You may think that mom-and-pop stores are gradually dying out, giving way to chain stores and big business, but you would be wrong. The online shopping platform Taobao is a game changer and has quietly revolutionized the way we buy and sell.
Taobao, or "treasure hunt", recently became the largest e-commerce website in terms of traffic, surpassing Amazon. It has 190 million registered users and serves the biggest marketplace in the world. Half of China's Internet users go to Taobao, either to browse, buy or sell, according to Web information company Alexa.
While Taobao borrowed its original business model from eBay when it started up in 2003, the student soon became the master. Just three years later, eBay shut down its Chinese site and now Taobao controls about 80 percent of the country's online shopping market.
It charges nothing to list items for sale and makes most of its money from advertising. It also plans to share transaction data with its users so they can cash in on buying trends. This allows anyone with an idea and a computer to start a viable business, doing away with the need for significant start-up capital. Instead of opening up a store on the high street selling to passersby, the world is every Taobao user's oyster.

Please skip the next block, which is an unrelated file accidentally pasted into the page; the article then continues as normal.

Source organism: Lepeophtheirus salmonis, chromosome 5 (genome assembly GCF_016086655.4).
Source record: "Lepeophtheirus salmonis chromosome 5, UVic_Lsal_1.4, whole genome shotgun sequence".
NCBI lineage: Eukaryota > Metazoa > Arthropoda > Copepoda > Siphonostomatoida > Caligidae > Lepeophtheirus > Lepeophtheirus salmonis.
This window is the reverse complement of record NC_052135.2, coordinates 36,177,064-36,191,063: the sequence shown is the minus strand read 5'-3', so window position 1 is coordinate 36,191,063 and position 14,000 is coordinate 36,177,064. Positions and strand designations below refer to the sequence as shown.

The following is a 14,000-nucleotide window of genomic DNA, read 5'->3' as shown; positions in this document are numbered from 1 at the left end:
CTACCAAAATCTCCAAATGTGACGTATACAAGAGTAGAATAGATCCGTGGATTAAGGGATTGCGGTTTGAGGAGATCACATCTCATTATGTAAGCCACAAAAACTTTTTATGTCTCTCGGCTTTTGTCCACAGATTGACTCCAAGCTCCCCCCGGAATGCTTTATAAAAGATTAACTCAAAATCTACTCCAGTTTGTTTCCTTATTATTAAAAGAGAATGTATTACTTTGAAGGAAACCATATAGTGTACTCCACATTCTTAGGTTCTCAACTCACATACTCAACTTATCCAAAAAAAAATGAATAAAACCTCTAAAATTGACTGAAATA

A friend of mine is a typical example. She opened up a store selling children's clothing near Nuren Jie, a popular market in Beijing. It wasn't a great success but her online sales through Taobao went ballistic. She closed the store and is now e-commerce only. She's doing very well, thank you.
Effectively, Taobao has become the country's high street, but with global reach. Since China is the world's manufacturing base, it is relatively easy for individuals to source cheap goods and sell at a reasonable markup. Micro-stores are opening in their thousands every day and delivering an amazing variety of goods.
Among the more bizarre items that have been offered up for sale are perfectly preserved mosquitoes (6 yuan or $0.88); bottles of confidence (transparent, weightless and odorless); the saliva of pretty girls collected while they were sleeping; shark fins (banned); coin-sized magnets to detect earthquakes; tanks and Soviet MiG fighter aircraft; even babies - though this was controversial and much criticized.
Taobao reminds me of the London store Harrods and its motto: Omnia Omnibus Ubique - "All Things for All People, Everywhere". It had an inauspicious beginning in London's East End in 1834, but capitalized on the Great Exhibition of 1851 (known today as the Shanghai Expo) to become the world's best-known store, selling everything from alligators to Noel Coward, to yachts and airplanes.
Harrods was founded by a grocer and ended up catering to the world's elite, creating a template for stores around the world. Taobao, obviously, has a different business model but its impact could be even greater, since it not only sells "all things for all people" but provides mom-and-pop outfits the space to flourish, releasing the entrepreneurial spirit of the masses.